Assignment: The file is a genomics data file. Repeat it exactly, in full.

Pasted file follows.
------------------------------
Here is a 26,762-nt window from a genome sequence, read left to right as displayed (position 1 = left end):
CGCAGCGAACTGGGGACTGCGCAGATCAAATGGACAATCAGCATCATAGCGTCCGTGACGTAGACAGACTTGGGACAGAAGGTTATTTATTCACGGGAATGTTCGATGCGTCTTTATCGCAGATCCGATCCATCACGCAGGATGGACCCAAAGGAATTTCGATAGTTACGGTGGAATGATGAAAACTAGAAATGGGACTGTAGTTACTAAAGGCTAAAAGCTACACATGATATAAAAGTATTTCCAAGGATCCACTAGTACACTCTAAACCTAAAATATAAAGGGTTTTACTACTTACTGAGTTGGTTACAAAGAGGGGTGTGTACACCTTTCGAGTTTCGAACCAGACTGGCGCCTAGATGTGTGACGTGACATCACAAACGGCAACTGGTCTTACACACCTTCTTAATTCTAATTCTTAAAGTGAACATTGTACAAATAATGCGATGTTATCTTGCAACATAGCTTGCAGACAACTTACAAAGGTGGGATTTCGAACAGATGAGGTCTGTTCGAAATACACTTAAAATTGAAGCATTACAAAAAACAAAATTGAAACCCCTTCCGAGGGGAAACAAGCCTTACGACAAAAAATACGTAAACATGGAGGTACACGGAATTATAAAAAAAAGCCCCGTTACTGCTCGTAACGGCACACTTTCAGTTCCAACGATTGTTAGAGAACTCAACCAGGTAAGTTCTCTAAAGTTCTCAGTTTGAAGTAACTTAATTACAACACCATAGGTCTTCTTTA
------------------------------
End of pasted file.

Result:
Here is a 26,762-nt window from a genome sequence, read left to right as displayed (position 1 = left end):
CGCAGCGAACTGGGGACTGCGCAGATCAAATGGACAATCAGCATCATAGCGTCCGTGACGTAGACAGACTTGGGACAGAAGGTTATTTATTCACGGGAATGTTCGATGCGTCTTTATCGCAGATCCGATCCATCACGCAGGATGGACCCAAAGGAATTTCGATAGTTACGGTGGAATGATGAAAACTAGAAATGGGACTGTAGTTACTAAAGGCTAAAAGCTACACATGATATAAAAGTATTTCCAAGGATCCACTAGTACACTCTAAACCTAAAATATAAAGGGTTTTACTACTTACTGAGTTGGTTACAAAGAGGGGTGTGTACACCTTTCGAGTTTCGAACCAGACTGGCGCCTAGATGTGTGACGTGACATCACAAACGGCAACTGGTCTTACACACCTTCTTAATTCTAATTCTTAAAGTGAACATTGTACAAATAATGCGATGTTATCTTGCAACATAGCTTGCAGACAACTTACAAAGGTGGGATTTCGAACAGATGAGGTCTGTTCGAAATACACTTAAAATTGAAGCATTACAAAAAACAAAATTGAAACCCCTTCCGAGGGGAAACAAGCCTTACGACAAAAAATACGTAAACATGGAGGTACACGGAATTATAAAAAAAAGCCCCGTTACTGCTCGTAACGGCACACTTTCAGTTCCAACGATTGTTAGAGAACTCAACCAGGTAAGTTCTCTAAAGTTCTCAGTTTGAAGTAACTTAATTACAACACCATAGGTCTTCTTTA